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Wednesday, 9 October, 2002, 22:07 GMT 23:07 UK
China uncovers lost part of Wall
Great Wall
The Wall is a Unesco World Heritage site
China has announced the discovery of a lost section of the Great Wall which was hidden for centuries beneath shifting sands.

The segment was found in the north-western region of Ningxia which was crucial to imperial China's border defences, the state news agency Xinhua reports.

It stretches some 80 kilometres (50 miles) along the southern slope of Helan Mountain, about 40 km (25 m) from the Ningxia provincial capital, Yinchuan.

Other sections of the vast wall - a Chinese and world heritage monument - have been uncovered in the past in remote parts of the countryside.

The newly discovered section was built in 1531 in a meandering line with three watchtowers added in 1540.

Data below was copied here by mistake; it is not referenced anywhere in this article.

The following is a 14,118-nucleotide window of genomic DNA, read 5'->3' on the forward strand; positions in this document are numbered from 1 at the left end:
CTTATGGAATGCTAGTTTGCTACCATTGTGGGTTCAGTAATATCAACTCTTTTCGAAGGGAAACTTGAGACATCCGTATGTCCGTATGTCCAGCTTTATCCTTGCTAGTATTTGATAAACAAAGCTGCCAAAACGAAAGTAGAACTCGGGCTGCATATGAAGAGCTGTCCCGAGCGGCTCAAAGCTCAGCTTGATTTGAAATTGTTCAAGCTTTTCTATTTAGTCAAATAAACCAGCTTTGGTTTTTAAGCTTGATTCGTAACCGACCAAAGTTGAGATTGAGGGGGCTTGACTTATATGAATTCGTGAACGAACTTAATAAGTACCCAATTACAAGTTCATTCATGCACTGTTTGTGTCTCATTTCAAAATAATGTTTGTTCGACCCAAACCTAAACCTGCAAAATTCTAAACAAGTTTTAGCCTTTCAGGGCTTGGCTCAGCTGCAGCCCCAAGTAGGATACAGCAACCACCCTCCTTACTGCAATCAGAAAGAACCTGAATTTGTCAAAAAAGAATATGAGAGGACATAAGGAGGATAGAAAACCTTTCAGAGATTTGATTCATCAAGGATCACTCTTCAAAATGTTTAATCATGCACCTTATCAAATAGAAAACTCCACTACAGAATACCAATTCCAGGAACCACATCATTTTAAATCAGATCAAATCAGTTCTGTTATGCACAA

The Great Wall of China
Built from the 7th century BC onwards to defend the northern borders
6,000 km long and, on average, 3.5m high and 4.5 m wide

But the sands which wash across the arid surrounding countryside gradually buried it.

The segment discovered is seven metres (23 feet) high and 6.5 metres (22 feet) wide at its base.

One watchtower remains in good condition, Xinhua says.

Other sites

Parts of the Wall were being built in Ningxia as far back as the Warring States period of 475-221 BC.

Great Wall in a sand storm
Sand storms buried the vast track of wall

Many people associate the Wall with the sections north of Beijing, which are a popular tourist destination.

But it stretches about 6,000 km (3,700 miles) through the north, from Gansu Province in the west to Shanhaiguan Pass on the shores of Bohai Bay in the east.

In August, Chinese experts announced the discovery of other important ruins in Gansu, which borders Ningxia.

Thirty unrecorded Great Wall beacon towers, two fortified castles and two auxiliary buildings were discovered during their expedition.

See also:

22 Feb 01 | Asia-Pacific
06 May 00 | Asia-Pacific
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